Parentheses are used to de-emphasize words or phrases in the place of commas, which would be the normal un-de-emphasized usage.  Dash marks are used to emphasize the word or phrase in a sentence.  So why does Newham use a set of parens here? 

Clearly, you can’t use commas or dashes in this construction.  I think he meant brackets, but since he is the author, he couldn’t use brackets, and since the whole parentheses thing doesn’t make sense, oh, well, forget it.  (Thank you, [tag]Alton Brown[/tag] for that profundity.  Parentheses used correctly here.)

It’s a mystery and a misuse. And on top of that, the damn grape names need to be capitalized–Cabernet Sauvignon (why did I follow his misuse of the names?)!

Cures for Writer’s Block

Sometimes we sit down at the computer, or take pen and paper in hand, and we hit the proverbial block wall mentally.  We just can’t write.

In a previous post on five tips for “perfect” English, I mentioned that [tag]writer’s block[/tag] often originates in our minds as we seek perfection on the first go-round.  Just relaxing and lowering your standards will often cure writer’s block.

However, there are other techniques, and I found this site on “Overcoming Writer’s Block” to help you.

Spot On: Derivation Please

Now, here’s a term I never use and seldom hear:  spot on.

As for definition, it means "extremely accurate or descriptive."  That much I can find in something called the Kernerman Multilingual English Dictionary, whatever that is.

However, the dictionary gives no origin for the phrase.  Sounds British to me.  Can anyone clarify?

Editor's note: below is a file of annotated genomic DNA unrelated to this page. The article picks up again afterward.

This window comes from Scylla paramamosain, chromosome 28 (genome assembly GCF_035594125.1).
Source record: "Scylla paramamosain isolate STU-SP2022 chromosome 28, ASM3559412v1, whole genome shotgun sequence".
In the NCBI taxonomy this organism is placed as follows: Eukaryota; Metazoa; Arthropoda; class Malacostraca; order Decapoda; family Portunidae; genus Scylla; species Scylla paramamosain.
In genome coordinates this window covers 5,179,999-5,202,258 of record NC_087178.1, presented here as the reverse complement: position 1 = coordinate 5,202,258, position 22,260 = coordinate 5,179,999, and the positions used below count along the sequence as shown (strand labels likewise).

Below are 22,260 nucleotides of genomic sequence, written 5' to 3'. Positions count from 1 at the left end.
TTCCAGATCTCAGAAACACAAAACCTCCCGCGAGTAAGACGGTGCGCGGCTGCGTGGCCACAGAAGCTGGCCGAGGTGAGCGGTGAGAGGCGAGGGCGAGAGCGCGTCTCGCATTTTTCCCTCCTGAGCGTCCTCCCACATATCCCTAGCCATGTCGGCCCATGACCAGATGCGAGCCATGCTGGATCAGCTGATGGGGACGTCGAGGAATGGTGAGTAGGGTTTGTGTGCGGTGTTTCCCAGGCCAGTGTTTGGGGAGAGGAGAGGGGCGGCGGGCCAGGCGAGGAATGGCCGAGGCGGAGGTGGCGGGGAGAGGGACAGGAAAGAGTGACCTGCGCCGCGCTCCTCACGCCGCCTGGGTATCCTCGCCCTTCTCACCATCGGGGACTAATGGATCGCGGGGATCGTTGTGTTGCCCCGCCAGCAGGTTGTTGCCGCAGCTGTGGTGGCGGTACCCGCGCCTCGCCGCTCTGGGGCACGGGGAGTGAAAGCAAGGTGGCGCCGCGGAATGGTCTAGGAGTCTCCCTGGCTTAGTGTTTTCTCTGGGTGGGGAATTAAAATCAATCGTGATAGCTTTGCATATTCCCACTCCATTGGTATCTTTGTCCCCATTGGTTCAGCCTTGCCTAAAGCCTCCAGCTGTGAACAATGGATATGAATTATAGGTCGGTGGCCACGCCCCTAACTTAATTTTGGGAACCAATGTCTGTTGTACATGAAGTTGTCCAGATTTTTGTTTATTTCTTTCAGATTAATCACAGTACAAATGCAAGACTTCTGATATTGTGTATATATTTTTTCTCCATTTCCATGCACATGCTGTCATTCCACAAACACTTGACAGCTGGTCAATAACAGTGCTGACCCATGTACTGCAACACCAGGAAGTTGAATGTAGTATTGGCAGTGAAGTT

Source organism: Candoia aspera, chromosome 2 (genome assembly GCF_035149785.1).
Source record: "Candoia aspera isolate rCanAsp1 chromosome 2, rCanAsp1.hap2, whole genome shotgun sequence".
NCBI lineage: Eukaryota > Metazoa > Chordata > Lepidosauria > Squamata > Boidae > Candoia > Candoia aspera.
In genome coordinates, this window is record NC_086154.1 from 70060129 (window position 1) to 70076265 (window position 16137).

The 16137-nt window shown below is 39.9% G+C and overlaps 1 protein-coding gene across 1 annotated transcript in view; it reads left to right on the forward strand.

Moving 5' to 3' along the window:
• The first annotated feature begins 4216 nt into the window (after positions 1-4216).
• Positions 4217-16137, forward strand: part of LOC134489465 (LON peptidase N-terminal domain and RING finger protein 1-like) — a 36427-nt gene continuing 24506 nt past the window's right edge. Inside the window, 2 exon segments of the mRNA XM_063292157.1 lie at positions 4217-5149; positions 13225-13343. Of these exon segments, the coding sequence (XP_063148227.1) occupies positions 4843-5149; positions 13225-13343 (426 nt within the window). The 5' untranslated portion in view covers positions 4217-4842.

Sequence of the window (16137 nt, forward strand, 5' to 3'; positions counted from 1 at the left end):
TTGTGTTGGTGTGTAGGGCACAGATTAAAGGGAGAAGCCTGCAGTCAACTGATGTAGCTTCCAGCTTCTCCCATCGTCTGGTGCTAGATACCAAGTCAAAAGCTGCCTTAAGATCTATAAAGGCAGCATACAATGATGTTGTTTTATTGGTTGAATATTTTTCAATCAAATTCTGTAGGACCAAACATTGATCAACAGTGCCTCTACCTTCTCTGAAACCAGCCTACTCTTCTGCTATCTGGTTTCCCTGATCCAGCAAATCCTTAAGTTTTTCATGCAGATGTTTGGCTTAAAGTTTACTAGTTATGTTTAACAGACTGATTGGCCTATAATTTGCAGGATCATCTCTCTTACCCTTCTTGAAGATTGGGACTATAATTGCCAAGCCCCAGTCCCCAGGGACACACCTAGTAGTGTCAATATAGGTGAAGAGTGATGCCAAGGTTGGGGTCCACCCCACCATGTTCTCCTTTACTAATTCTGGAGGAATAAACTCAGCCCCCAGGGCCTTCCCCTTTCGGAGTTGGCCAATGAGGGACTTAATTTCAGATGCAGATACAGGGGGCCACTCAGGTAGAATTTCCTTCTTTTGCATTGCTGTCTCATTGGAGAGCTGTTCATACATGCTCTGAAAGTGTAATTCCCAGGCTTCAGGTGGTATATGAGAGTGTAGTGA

Five Tips on Writing Perfect English

First of all, you can’t write [tag]perfect English[/tag], so my first tip is don’t try to write perfect English.  Try to write perfectly clear English instead.

So let’s look at my five tips, starting with the one I just mentioned:

  1. Don’t try to be perfect, cute, profound or anything else.  Just try to be clear and simple.  Sometimes just being simple will ensure clarity.
  2. Find someone who writes the way you’d like to write and copy that person.  I believe it was George Bernard Shaw who quipped that anyone can plagiarize, but it takes a genius to copy.  So be a genius and copy what works.
  3. Lower your expectations to the point where they don’t even exist.  Another sage said (and I paraphrase), "There’s nothing you can’t achieve in writing if you just lower your standards low enough."  In other words, turn off the inner critic that makes you think you have to perfect everything the first time you write it.
  4. Write it, leave it, and don’t come back to it for a couple of days.  With a fresh set of eyes and a brain that’s no longer thinking Gollum-like things of your first draft–"My precious!  My precious is perfect!"–you can then tear apart your first draft and dramatically improve it.
  5. If all else fails, drink a couple of martinis, beers or glasses of wine.  Maybe that’ll lower your standards enough that you can write without trying to be perfect.  If not, maybe it’ll loosen your tongue enough that you can meet someone interesting and commence a whole new journey in your life.  I call that win-win.

Wit and Wisdom of Colin Cowherd

I don’t want to give the impression that I’m adamantly against any English slang, vernacular or witticisms.  I’m mostly against the abuse of colloquialisms such as awesome, which is now so hackneyed as to be pukifying (causing one to puke, a word I just made up).

Sports jock radio host [tag]Colin Cowherd[/tag] actually had a couple of good ones today.

Which were….